When James of Vitry, new Bishop of Acre, arrived at his see in 1216, he apparently wasn't terribly impressed. The earlier Christian Crusades had left behind a string of Crusader statelets down the Mediterranean coast and Acre, close to Jerusalem, had become the most important port in the region, a gateway for pilgrims and a centre for trade. Piety it didn't do nearly as well. In fact, Bishop James thought it was all a bit Gomorrah-on-Sea, distressing proof that the ideals of the earlier Christian adventurers had been corrupted by economic power and pragmatic exchange. In the last of his interesting series The Crusades, Thomas Asbridge showed us a rather literal token of this accommodation between theological purpose and day-to-day profit – gold coins minted by the Crusader knights in imitation of Egyptian Islamic originals. When it came to cash they were open to multi-faith dialogue, however intransigent they might be when on their knees praying.
This episode was about the fizzling out of the Crusades, one of the more ignoble European enterprises of the last millenium. But if you'd assumed that it would be dull on account of that, you'd have been wrong. Louis IX might not be as well known as Richard the Lionheart or other Crusader kings, but he makes up for his obscurity in incompetence and fanaticism. Spooked by a near-fatal fever into making a big promise to God, Louis ignored the advice of his sensible mother, "mortgaged France" and set out with 25,000 knights and a fleet of some 1,800 ships to re-establish Christian rule in the Middle East. His plan was a bold one – to advance on Cairo itself. Initially, it looked as if God was in favour of the tactics. Louis' beach landing at Damietta was successful, but then God changed his mind. After various military disasters and reverses, Louis was captured alive, so ill with dysentery that a hole had been cut in his britches. His piety undiminished by this fiasco, he was eventually canonised by the church, which sometimes has a hard time distinguishing between sanctity and derangement.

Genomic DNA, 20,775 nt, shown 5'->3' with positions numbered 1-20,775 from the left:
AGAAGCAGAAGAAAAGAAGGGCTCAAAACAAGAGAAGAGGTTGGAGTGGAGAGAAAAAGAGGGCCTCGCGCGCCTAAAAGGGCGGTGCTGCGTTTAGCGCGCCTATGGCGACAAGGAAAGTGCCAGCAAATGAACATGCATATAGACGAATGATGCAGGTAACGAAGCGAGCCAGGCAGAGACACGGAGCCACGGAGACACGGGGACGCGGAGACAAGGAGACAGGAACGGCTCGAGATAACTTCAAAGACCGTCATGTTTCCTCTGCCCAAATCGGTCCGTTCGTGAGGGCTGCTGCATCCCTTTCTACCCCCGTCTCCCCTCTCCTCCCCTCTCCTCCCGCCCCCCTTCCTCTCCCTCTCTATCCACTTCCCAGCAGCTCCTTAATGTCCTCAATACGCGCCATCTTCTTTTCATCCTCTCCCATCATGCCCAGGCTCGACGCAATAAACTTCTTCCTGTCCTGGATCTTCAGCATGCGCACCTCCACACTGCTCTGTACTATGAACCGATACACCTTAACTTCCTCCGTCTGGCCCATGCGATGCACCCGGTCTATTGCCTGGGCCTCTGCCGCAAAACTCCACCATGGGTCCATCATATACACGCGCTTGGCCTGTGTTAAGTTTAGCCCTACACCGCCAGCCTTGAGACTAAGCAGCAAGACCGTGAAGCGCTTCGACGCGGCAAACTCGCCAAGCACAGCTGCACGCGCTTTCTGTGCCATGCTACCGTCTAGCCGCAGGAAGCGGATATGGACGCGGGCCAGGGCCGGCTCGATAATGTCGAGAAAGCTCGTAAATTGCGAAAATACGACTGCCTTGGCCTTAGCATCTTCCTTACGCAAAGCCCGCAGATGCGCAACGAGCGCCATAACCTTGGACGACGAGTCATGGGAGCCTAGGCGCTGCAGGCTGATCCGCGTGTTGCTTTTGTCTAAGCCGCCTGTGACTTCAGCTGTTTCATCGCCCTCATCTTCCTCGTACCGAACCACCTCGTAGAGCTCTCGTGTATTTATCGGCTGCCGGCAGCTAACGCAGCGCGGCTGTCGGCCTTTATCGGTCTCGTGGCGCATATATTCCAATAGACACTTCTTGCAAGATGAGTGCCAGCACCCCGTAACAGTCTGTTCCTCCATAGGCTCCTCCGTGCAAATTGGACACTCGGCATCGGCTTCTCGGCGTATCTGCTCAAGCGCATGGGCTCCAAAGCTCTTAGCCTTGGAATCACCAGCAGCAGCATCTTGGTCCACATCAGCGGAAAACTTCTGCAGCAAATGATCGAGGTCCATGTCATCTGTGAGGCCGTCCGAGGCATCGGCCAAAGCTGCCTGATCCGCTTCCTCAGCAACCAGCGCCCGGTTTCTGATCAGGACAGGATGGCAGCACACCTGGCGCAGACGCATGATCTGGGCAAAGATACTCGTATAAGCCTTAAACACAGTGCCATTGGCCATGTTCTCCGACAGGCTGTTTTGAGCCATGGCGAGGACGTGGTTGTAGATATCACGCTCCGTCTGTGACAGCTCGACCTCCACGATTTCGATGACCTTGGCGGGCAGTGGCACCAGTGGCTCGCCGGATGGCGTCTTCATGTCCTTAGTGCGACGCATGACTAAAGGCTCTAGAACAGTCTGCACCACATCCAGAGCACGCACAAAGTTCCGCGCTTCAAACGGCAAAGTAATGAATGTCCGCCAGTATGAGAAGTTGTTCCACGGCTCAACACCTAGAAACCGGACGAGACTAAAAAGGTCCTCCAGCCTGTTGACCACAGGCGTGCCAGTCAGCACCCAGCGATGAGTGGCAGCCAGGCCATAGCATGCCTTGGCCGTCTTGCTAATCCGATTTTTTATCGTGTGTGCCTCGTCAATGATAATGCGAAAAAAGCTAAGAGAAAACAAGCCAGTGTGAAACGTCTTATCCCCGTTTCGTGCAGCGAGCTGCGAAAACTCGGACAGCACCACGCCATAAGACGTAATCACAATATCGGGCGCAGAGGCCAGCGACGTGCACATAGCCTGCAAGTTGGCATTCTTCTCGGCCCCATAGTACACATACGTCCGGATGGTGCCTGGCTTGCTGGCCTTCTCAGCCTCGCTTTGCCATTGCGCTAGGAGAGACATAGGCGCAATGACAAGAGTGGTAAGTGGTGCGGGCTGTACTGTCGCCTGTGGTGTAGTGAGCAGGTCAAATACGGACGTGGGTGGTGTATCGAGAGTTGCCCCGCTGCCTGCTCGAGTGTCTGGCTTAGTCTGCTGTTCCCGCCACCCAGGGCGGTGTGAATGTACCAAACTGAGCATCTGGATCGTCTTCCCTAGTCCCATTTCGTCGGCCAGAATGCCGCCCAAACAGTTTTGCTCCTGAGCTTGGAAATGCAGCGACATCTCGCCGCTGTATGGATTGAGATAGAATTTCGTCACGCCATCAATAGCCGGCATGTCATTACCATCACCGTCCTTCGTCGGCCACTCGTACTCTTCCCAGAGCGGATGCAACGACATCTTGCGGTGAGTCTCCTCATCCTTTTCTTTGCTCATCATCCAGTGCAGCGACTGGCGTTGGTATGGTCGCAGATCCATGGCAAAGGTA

Louis IX wasn't really the star here, though. That title went to Baibars, a Mamluk commander who'd helped to defeat Louis' Crusade in Egypt and then led the Mamluks into battle at Ain Jalut. Never heard of Ain Jalut? No, I hadn't either, which is a little shaming since it has some claim to being one of the hinge engagements in Western history, a famous defeat for the Mongol army (which was within 60 miles of Jerusalem) and the moment at which the Mamluks began to build the empire that would eject the Crusader forces. Baibars re-established a caliphate in Cairo and invested heavily in the infrastructure that would help maintain the Mamluk empire. Asbridge concluded by repudiating the received opinion that Islam and the West are doomed always to be at loggerheads, citing evidence for a more pragmatic engagement between two different cultures. The fact that Baibars' name has been taken by at least one Islamist terror group suggests that not everyone draws the same lessons from history that he does.
In Jonathan Meades on France, the presenter was in a pretty gnomic mood, even for him, in the last of his films about the country – a free-form meditation on France's unacknowledged infatuation with America. A programme less suited to a post-prandial sofa slump it is hard to imagine, unless your definition of vegging out allows for phrases such as "malodorous Canutism" (a description of the French anti-globalist José Bové, who sometimes makes his points with cowshit). But, like its predecessors, it really repays the effort. I had no idea that William Levitt, father of American suburban sprawl and little boxes all made of ticky-tacky, had also been commissioned to build in France, initiating a proud tradition of Gallic rural blight. Sometimes, my ignorance is the only thing that keeps me going.